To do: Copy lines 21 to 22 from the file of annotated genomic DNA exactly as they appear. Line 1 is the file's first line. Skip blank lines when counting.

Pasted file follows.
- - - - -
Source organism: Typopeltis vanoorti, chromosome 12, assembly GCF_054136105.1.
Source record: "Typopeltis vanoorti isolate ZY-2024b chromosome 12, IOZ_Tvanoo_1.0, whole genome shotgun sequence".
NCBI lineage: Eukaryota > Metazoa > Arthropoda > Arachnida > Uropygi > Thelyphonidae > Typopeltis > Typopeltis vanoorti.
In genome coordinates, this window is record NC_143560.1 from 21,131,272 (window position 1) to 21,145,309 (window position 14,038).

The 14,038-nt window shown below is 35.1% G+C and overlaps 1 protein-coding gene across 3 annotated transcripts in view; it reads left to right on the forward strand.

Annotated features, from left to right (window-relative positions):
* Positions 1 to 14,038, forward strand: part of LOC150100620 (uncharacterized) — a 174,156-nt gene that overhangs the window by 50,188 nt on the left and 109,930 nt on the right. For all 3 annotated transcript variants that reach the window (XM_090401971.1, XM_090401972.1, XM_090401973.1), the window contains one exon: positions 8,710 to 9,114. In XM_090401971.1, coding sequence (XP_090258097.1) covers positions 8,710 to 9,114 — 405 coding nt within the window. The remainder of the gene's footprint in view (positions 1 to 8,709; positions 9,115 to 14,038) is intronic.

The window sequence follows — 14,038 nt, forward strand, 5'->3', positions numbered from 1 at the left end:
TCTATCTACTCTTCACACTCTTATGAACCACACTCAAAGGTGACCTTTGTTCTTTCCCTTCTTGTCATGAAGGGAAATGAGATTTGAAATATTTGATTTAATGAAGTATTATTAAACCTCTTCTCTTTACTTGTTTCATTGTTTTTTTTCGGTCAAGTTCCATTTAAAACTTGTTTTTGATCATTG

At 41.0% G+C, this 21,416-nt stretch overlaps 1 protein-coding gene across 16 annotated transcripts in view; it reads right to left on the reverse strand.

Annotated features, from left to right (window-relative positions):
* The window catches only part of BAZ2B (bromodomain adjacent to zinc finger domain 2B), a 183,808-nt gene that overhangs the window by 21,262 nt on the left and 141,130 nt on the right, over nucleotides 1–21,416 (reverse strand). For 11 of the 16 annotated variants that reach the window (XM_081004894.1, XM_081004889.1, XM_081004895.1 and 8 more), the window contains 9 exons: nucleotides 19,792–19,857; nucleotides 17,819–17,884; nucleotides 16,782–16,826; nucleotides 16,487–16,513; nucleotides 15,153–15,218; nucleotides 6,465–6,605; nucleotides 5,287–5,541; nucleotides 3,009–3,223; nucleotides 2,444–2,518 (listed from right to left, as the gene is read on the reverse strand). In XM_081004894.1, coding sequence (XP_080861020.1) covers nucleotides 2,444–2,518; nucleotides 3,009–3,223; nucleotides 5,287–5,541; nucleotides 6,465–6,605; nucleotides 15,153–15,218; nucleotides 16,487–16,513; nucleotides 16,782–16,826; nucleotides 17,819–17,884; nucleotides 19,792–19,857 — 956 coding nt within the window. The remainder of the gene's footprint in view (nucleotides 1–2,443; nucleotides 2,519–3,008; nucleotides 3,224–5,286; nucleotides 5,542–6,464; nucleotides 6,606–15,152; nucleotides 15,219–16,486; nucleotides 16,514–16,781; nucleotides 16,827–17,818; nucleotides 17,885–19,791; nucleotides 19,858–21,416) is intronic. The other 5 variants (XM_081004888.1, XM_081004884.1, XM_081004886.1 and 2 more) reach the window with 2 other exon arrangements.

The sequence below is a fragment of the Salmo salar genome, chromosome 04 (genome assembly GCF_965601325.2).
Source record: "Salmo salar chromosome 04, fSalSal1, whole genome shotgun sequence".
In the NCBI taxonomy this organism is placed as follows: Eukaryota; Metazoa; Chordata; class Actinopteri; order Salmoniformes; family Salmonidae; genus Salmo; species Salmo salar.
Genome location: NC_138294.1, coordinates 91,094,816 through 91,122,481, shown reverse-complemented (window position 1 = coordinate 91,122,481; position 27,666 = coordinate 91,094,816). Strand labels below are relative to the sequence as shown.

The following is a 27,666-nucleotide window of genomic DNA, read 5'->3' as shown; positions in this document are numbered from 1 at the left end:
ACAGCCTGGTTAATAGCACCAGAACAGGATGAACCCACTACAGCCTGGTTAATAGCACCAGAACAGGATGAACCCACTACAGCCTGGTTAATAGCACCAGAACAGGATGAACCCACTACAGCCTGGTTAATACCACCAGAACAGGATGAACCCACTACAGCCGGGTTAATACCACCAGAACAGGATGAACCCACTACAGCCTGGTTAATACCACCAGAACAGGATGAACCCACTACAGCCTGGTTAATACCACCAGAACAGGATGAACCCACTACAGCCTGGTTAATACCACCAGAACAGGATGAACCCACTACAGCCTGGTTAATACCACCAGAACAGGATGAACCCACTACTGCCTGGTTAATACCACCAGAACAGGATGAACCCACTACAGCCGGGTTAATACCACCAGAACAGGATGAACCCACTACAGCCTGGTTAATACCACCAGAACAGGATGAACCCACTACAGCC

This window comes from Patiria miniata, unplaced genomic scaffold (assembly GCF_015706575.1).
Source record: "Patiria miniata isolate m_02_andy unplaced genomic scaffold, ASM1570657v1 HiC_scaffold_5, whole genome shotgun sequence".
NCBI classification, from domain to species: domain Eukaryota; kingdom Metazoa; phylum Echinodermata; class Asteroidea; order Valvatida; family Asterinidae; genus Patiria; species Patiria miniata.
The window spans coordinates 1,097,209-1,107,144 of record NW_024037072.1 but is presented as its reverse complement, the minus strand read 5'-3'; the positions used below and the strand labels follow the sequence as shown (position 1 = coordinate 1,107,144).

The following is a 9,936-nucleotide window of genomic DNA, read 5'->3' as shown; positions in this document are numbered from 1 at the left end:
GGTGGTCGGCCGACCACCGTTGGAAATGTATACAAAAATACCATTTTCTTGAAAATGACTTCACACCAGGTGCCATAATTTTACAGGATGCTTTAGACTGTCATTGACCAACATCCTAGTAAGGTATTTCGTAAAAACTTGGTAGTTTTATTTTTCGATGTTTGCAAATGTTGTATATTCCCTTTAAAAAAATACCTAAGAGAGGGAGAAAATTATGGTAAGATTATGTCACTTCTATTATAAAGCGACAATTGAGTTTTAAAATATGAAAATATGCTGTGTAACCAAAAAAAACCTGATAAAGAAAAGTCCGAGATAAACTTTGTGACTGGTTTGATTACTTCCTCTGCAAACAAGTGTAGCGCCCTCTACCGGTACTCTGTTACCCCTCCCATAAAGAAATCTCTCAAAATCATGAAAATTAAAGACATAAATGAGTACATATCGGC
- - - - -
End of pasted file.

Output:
NCBI classification, from domain to species: domain Eukaryota; kingdom Metazoa; phylum Echinodermata; class Asteroidea; order Valvatida; family Asterinidae; genus Patiria; species Patiria miniata.
The window spans coordinates 1,097,209-1,107,144 of record NW_024037072.1 but is presented as its reverse complement, the minus strand read 5'-3'; the positions used below and the strand labels follow the sequence as shown (position 1 = coordinate 1,107,144).